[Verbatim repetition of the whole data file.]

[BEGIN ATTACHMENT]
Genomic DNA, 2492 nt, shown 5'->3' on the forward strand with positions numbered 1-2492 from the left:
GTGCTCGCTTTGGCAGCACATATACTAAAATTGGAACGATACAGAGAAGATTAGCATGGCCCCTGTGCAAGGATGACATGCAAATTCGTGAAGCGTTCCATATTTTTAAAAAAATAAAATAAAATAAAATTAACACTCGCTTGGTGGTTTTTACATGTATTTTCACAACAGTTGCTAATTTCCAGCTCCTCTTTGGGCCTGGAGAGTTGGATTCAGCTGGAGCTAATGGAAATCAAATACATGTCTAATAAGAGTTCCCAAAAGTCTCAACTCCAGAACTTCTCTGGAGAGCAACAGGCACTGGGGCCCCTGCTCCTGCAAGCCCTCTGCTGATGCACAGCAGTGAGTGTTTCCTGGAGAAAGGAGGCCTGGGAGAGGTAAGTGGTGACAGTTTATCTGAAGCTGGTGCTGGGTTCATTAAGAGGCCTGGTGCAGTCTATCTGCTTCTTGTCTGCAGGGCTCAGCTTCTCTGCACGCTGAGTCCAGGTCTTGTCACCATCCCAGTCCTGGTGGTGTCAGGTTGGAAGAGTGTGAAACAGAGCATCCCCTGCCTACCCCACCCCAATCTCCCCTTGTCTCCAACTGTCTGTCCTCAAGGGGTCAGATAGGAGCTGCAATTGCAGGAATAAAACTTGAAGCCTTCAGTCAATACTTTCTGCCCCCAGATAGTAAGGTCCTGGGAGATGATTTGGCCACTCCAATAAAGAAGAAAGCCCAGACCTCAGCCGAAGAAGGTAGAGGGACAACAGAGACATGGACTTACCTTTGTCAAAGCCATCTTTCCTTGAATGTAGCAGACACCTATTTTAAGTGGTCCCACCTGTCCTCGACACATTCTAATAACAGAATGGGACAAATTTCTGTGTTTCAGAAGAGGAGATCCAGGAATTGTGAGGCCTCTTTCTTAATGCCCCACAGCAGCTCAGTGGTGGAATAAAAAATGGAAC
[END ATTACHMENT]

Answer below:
Genomic DNA, 2492 nt, shown 5'->3' on the forward strand with positions numbered 1-2492 from the left:
GTGCTCGCTTTGGCAGCACATATACTAAAATTGGAACGATACAGAGAAGATTAGCATGGCCCCTGTGCAAGGATGACATGCAAATTCGTGAAGCGTTCCATATTTTTAAAAAAATAAAATAAAATAAAATTAACACTCGCTTGGTGGTTTTTACATGTATTTTCACAACAGTTGCTAATTTCCAGCTCCTCTTTGGGCCTGGAGAGTTGGATTCAGCTGGAGCTAATGGAAATCAAATACATGTCTAATAAGAGTTCCCAAAAGTCTCAACTCCAGAACTTCTCTGGAGAGCAACAGGCACTGGGGCCCCTGCTCCTGCAAGCCCTCTGCTGATGCACAGCAGTGAGTGTTTCCTGGAGAAAGGAGGCCTGGGAGAGGTAAGTGGTGACAGTTTATCTGAAGCTGGTGCTGGGTTCATTAAGAGGCCTGGTGCAGTCTATCTGCTTCTTGTCTGCAGGGCTCAGCTTCTCTGCACGCTGAGTCCAGGTCTTGTCACCATCCCAGTCCTGGTGGTGTCAGGTTGGAAGAGTGTGAAACAGAGCATCCCCTGCCTACCCCACCCCAATCTCCCCTTGTCTCCAACTGTCTGTCCTCAAGGGGTCAGATAGGAGCTGCAATTGCAGGAATAAAACTTGAAGCCTTCAGTCAATACTTTCTGCCCCCAGATAGTAAGGTCCTGGGAGATGATTTGGCCACTCCAATAAAGAAGAAAGCCCAGACCTCAGCCGAAGAAGGTAGAGGGACAACAGAGACATGGACTTACCTTTGTCAAAGCCATCTTTCCTTGAATGTAGCAGACACCTATTTTAAGTGGTCCCACCTGTCCTCGACACATTCTAATAACAGAATGGGACAAATTTCTGTGTTTCAGAAGAGGAGATCCAGGAATTGTGAGGCCTCTTTCTTAATGCCCCACAGCAGCTCAGTGGTGGAATAAAAAATGGAAC